I’ve been wanting to write something for a while now on the increasing number of 3D movies hitting our cinema screens, but found that I really needed to get my head around the 3D process and it’s advantages first. Unless you were living under a rock very far away, you could not have escaped the Avatar buzz that dominated cinema for a large part of last year. Yes it was ten years in the making and an epic fantasy film, but it was also a 3D movie, and probably the moment when we really sat up and started taking the concept seriously. Perhaps I had not been alone in cataloguing 3D effects alongside theme park attractions and IMAX screens; things that you may enjoy once in a while but would not consider a usual aspect of your cinema going experience. Since Avatar, however, 3D is suddenly an accepted addition to the mainstream.
It has been creeping up on us for a while now, notably in animated movies, such as Pixar’s Up, A Christmas Carol with Jim Carrey, and even in the re-release of A Nightmare Before Christmas. Yet it is only since Avatar cemented the 3D option into our consciousness that I have ceased to be surprised everytime a trailer advertises a 3D flick.
This fascination with 3D is actually just another revival of the craze which swept America back in the early ‘50s, when films such as ‘House of Wax’ and ‘It Came from Outer Space’ thrilled audiences. This is seen as the Golden Era of 3D, with later forays into 3D usually being associated with horror or adult movies. The fact that it only ever seems to entertain for a brief period before being dismissed again (people have been toying with the idea as far back as 1890, believe it or not) would allow for some apathy toward the re-introduction of 3D now. Needless to say, advances in technology means that today’s 3D films are of much higher quality and less likely to leave you with a headache! Conversion is much simpler now too hence we are able to view classic favourites in 3D, such as The Nightmare Before Christmas.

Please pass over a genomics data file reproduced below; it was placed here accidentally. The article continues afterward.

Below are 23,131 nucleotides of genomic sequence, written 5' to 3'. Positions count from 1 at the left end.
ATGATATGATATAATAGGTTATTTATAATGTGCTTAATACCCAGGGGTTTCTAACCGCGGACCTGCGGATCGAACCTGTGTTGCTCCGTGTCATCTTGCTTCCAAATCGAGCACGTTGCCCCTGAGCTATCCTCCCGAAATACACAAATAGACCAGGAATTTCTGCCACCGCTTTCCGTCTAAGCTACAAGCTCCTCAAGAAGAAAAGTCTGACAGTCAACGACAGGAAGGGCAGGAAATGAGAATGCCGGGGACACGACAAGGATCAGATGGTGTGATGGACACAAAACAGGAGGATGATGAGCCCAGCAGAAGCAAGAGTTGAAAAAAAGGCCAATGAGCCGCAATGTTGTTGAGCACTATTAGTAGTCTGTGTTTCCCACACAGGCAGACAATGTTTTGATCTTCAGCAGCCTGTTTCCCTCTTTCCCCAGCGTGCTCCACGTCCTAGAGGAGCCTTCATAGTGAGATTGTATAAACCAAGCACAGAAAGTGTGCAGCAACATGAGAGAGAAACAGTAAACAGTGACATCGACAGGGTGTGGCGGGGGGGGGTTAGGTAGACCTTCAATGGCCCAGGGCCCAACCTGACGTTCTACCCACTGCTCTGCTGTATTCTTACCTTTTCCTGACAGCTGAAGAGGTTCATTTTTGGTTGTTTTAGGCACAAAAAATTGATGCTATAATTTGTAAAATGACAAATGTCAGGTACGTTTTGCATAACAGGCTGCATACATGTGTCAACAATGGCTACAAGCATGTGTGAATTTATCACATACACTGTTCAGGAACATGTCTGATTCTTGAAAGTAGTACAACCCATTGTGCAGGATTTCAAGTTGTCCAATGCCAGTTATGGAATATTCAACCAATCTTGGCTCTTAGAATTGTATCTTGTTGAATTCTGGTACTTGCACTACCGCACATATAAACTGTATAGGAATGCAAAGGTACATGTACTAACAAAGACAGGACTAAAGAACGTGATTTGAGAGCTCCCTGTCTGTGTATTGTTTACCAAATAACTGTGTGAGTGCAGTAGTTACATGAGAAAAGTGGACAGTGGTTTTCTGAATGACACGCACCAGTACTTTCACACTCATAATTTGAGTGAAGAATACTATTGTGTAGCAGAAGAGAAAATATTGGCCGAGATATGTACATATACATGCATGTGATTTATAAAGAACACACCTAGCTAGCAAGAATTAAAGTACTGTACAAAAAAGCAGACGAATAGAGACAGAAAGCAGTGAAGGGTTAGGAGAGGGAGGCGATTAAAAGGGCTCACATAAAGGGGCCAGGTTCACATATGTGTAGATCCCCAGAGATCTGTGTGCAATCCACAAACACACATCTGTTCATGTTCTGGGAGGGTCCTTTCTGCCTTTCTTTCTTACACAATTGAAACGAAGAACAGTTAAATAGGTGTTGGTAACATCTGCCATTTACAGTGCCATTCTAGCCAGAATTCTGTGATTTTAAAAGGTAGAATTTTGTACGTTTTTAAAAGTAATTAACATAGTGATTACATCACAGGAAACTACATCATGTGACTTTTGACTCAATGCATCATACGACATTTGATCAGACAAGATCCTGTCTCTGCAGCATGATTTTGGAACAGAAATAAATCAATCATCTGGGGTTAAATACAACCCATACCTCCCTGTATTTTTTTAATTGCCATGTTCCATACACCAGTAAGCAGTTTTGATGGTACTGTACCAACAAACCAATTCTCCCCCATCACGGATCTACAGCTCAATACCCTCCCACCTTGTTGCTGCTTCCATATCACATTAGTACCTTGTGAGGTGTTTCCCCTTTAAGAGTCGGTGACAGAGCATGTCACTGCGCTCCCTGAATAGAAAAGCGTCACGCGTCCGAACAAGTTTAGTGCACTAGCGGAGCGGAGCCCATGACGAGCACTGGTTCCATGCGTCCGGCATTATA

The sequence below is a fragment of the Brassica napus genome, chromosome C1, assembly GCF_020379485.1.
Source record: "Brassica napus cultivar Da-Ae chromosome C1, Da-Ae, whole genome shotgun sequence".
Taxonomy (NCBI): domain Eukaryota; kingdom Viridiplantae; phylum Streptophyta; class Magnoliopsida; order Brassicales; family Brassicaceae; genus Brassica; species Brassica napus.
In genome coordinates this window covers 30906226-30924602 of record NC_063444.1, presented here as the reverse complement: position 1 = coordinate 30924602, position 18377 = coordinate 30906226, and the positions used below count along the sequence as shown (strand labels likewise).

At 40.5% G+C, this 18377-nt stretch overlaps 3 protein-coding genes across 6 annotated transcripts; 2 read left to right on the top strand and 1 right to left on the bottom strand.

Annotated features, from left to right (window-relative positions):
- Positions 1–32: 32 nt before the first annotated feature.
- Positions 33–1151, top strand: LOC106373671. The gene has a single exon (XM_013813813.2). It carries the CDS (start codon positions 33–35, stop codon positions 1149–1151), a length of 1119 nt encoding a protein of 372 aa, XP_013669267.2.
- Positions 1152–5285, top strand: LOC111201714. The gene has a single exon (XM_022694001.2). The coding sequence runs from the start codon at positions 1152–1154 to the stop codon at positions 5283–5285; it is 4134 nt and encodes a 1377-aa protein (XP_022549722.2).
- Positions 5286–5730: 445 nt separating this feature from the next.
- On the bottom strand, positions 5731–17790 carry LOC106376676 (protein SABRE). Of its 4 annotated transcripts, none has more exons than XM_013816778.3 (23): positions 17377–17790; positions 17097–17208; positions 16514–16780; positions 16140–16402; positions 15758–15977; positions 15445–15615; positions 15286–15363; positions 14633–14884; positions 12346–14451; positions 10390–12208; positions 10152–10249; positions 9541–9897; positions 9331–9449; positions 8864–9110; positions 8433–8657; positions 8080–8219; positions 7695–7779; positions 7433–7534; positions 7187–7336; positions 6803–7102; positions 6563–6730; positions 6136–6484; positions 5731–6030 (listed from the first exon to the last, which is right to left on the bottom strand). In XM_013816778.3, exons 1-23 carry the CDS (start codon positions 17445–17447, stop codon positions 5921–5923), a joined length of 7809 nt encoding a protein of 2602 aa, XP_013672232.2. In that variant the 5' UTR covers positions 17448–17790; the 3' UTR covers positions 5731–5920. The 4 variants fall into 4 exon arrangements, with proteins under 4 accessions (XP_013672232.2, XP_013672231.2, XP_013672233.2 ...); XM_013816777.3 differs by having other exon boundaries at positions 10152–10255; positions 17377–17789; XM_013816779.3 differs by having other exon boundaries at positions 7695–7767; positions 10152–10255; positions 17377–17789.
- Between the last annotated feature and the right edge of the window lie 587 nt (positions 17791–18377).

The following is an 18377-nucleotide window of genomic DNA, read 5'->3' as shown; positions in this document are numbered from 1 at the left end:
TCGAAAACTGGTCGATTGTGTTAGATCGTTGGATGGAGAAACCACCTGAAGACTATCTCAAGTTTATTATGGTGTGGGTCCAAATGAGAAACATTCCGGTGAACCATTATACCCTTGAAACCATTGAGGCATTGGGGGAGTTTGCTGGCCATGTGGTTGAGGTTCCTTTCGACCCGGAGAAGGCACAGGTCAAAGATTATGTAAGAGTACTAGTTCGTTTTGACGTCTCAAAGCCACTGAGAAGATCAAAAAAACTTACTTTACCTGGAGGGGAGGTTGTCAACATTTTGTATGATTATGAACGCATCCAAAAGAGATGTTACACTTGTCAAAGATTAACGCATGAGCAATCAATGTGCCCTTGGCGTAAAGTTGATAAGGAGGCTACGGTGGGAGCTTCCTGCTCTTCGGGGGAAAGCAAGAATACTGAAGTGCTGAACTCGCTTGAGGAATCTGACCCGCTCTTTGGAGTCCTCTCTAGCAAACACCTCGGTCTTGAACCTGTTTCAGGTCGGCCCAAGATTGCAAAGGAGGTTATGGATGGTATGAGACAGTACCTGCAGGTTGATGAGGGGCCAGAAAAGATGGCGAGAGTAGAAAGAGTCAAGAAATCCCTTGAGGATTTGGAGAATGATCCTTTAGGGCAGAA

A couple of years ago, my own experience of 3D had led me to believe that this new wave of 3D movies would always involve objects hurtling toward the audience or birds flying over our heads. Of course this is not always the case, and viewing 3D re-releases of 2D films presents us with fantastically clear visuals minus the gimmicks (which are fun, mind you) reminding us that 3D has much to offer. It is a whole new way of looking at films, and we might as well embrace it. It is, of course, also a great marketing tool for an industry forever at risk of losing audiences to movie downloads and DVD rentals. Now we can go to the cinema to view films in a way that is not possible at home. Avatar proved this by allowing us to become completely absorbed in a fantasy story, and not even notice that the best part of three hours had passed.
Further examples of 3D filmmaking that break the previous 3D mould can be viewed on Youtube. David Arquette’s short film The Butler’s in Love is a delightful short, rich in colour and with a nice little story to boot: With 3D encompassing more and more genres of film, and ceasing to be simply trickery for kids, cinema has the ability to re-ignite our imaginations all over again.
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